The Ohio Department of Agriculture, Division of Food Safety is announcing a Produce Safety Alliance (PSA) Grower Training on February 20, 2018 to be held at the OSU Extension and Research Station (aka Vegetable Crops Branch or North Central Ag Research Station) office building meeting room, 1165 County Road 43, Fremont, OH 43420. The training will be one day, 8:30AM-4:30PM (with an hour lunch, not provided).
The Produce Safety Alliance (PSA) is a collaboration between Cornell University, FDA, and USDA to prepare fresh produce growers to meet the regulatory requirements included in the United States Food and Drug Administration’s proposed Food Safety Modernization Act (FSMA) Produce Safety Rule.
There is no cost for the training or training manual. Class size is limited to 30 and first priority will be given to growers that must comply with the Produce Safety Rules (§ 112 Standards for the Growing, Harvesting, Packing, and Holding of Produce for Human Consumption). Regulation exempt growers are also welcome to apply for the training. The regulations are being phased in from 2015 to 2024.
The PSA Grower Training Course is one way to satisfy the Food Safety Modernization Act (FSMA) Produce Safety Rule requirement outlined in § 112.22(c) which states ‘At least one supervisor or responsible party for your farm must have successfully completed food safety training at least equivalent to that received under standardized curriculum recognized as adequate by the Food and Drug Administration.’
Here are the key points to know about the training:
For more information, contact
Matt Fout (614-600-4272)
Produce Safety Manager, Division of Food Safety
Ohio Department of Agriculture
– Victor Shelton, NRCS State Agronomist/Grazing Specialist
It seems that we try and crowd way too much into some months, especially December, when we probably should be slowing down and enjoying family and friends and the reason for the season. I have a hard time accomplishing that.
I just spent a week on the Tennessee-Kentucky line with a national work team revising the NRCS pasture condition scoresheet. Pasture regions across the nation were represented, including Alaska. Our charge was basically to build a better mousetrap; well, rather a better pasture condition scoresheet, which would work anywhere tame pasture exists, cover all grazing systems, use simple visual indicators, and include some soil regenerative features.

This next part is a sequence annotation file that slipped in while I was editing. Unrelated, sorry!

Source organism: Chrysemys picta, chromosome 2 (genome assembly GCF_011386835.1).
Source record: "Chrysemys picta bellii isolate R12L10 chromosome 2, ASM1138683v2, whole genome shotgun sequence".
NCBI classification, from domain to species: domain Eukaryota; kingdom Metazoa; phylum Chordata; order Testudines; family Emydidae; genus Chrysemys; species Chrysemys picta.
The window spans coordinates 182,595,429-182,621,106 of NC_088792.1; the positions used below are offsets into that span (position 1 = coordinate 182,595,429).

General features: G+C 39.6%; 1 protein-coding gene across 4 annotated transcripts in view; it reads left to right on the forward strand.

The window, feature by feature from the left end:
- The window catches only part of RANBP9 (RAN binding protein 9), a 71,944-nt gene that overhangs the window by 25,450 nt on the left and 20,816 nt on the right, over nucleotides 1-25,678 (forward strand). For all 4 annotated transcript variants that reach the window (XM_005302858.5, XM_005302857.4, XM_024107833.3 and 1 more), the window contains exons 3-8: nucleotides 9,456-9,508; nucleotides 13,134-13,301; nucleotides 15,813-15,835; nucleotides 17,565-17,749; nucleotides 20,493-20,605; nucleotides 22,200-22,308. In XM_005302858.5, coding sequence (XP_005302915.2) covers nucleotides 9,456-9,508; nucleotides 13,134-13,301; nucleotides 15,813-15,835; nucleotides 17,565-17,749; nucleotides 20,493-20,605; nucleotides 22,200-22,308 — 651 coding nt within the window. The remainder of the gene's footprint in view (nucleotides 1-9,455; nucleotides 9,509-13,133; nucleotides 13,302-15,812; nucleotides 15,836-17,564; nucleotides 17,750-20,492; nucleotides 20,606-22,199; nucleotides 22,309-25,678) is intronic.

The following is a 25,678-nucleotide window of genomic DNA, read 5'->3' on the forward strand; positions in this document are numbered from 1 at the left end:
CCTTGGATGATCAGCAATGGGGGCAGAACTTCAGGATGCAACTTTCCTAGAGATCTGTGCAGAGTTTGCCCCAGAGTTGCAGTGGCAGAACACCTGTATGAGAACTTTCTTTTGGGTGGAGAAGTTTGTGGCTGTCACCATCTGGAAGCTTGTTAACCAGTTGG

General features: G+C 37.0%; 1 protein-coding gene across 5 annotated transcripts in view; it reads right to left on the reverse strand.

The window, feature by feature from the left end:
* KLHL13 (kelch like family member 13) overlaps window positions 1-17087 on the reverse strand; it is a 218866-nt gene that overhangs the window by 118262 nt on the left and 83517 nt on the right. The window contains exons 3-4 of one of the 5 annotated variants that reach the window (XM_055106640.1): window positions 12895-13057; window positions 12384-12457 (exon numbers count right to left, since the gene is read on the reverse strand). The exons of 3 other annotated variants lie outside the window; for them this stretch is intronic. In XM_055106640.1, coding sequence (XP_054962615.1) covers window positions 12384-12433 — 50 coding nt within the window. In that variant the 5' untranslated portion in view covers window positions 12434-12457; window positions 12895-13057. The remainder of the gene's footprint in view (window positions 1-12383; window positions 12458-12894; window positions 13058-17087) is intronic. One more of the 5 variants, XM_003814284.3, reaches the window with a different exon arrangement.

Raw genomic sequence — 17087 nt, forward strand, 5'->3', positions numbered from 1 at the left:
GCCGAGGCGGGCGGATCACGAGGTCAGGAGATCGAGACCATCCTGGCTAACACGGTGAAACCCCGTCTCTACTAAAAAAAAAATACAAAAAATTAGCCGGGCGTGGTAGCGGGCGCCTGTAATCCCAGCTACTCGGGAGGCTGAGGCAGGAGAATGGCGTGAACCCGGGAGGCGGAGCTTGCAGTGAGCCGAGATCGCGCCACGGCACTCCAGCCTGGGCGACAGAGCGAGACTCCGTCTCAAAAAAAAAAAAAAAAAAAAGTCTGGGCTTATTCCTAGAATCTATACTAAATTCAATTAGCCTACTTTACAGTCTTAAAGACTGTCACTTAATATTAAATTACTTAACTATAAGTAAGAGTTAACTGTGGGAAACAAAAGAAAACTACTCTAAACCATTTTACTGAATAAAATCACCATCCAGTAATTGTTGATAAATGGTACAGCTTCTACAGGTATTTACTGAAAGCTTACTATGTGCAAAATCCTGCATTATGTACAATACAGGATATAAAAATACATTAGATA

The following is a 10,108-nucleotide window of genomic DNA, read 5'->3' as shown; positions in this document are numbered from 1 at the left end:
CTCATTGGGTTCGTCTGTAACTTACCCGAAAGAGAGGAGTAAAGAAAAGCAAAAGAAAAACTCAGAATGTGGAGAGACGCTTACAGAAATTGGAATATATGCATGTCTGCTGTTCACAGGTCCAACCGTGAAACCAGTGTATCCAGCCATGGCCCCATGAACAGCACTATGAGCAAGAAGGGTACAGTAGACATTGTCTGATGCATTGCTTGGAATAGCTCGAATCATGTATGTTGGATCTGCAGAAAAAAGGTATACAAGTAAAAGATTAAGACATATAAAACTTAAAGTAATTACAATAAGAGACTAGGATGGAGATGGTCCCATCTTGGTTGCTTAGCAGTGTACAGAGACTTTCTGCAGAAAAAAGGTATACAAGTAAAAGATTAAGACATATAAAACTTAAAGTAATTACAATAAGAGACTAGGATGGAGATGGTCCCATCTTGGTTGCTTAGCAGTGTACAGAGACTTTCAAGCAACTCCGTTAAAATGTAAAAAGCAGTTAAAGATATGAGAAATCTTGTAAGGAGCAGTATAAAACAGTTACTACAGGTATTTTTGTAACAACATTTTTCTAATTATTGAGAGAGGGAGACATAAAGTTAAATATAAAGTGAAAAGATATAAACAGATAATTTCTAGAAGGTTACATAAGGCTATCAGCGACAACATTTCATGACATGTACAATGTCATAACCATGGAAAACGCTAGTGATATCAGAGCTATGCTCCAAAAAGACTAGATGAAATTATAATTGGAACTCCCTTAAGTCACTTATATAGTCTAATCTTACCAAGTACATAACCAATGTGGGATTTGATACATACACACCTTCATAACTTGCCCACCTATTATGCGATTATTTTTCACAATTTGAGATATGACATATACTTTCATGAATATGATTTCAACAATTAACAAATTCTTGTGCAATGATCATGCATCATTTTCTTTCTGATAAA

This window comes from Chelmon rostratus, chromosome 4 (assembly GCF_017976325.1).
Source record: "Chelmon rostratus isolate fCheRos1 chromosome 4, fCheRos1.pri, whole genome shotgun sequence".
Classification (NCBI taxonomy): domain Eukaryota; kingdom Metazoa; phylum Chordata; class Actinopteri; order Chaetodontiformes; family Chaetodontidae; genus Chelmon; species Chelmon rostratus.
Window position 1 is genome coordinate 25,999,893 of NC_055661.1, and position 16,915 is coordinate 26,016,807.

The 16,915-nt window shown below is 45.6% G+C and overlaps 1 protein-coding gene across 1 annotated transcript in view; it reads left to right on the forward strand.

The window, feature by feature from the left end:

After revising, rewriting, testing, and repeating that process several times we were all mentally and physically exhausted. Remarkably, we came to a consensus and I look forward for the release of this revised tool in the near future. I mention this because all of the people in this group are somewhat like-minded when it comes to pasture management, but we all do not “see” things the same way.
The amount of clover present in a field can be somewhat difficult to estimate. Clover, or any leguminous plant are important sources of nitrogen for pastures and also certainly improve the forage quality for the grazing livestock. This time of year, most legumes have really slowed down or have already gone dormant. I hope that you have observed the amount of clover you have in each field so you know if it is sufficient or not as we start preparing for the 2018 forage season. Pastures that have little or no legumes present often lack sufficient nitrogen unless an alternative means is used.
Ideally, about 30 to 40 percent of the pasture sward should be legumes by dry weight to maintain forage quality and to provide sufficient nitrogen. Without getting too far off subject, legumes vary on the amount of nitrogen they provide, their forage quality, and also positive and negative attributes.
Legumes fix nitrogen in root nodules. Rhizobia bacteria in the soil enter the root. The correct rhizobium bacteria must be present for the species present, thus the reason for making sure that you inoculate seed prior to planting legumes. Those nodules if you cut them open will turn from a white or gray to a nice pink over time, which indicates nitrogen fixation is occurring. That reddish color comes from leghemoglobin that is the controlling factor for oxygen flow for the bacteria. Note the “globin” on the end, very similar to hemoglobin in your blood.